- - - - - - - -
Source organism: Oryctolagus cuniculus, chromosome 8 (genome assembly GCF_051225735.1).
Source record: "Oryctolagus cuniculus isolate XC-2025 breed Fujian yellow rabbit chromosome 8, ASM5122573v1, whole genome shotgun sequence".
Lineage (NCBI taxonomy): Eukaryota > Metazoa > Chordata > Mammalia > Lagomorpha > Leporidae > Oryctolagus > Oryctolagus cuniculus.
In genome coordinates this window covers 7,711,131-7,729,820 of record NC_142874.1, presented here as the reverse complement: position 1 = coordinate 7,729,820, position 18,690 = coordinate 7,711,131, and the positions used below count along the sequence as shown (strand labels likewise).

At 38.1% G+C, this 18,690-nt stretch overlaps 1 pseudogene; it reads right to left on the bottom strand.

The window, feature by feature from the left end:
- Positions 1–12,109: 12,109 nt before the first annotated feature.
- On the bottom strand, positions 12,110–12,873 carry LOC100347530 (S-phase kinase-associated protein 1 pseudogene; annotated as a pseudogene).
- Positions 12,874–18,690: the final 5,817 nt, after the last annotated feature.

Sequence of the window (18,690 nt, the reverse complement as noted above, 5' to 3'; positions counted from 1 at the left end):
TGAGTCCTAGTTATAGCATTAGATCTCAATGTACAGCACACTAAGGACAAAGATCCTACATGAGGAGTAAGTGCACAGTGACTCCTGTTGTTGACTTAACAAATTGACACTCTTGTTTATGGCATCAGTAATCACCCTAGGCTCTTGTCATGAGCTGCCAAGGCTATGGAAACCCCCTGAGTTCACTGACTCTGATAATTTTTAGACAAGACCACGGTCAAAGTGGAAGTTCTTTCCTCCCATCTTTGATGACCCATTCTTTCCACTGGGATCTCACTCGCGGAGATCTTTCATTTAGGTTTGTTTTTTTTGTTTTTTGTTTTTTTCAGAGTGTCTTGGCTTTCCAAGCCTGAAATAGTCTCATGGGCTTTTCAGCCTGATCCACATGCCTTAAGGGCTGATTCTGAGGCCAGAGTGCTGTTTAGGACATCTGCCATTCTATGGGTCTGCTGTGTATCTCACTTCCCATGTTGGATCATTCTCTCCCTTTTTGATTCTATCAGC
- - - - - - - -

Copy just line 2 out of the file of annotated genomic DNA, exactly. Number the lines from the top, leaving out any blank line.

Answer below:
Source record: "Oryctolagus cuniculus isolate XC-2025 breed Fujian yellow rabbit chromosome 8, ASM5122573v1, whole genome shotgun sequence".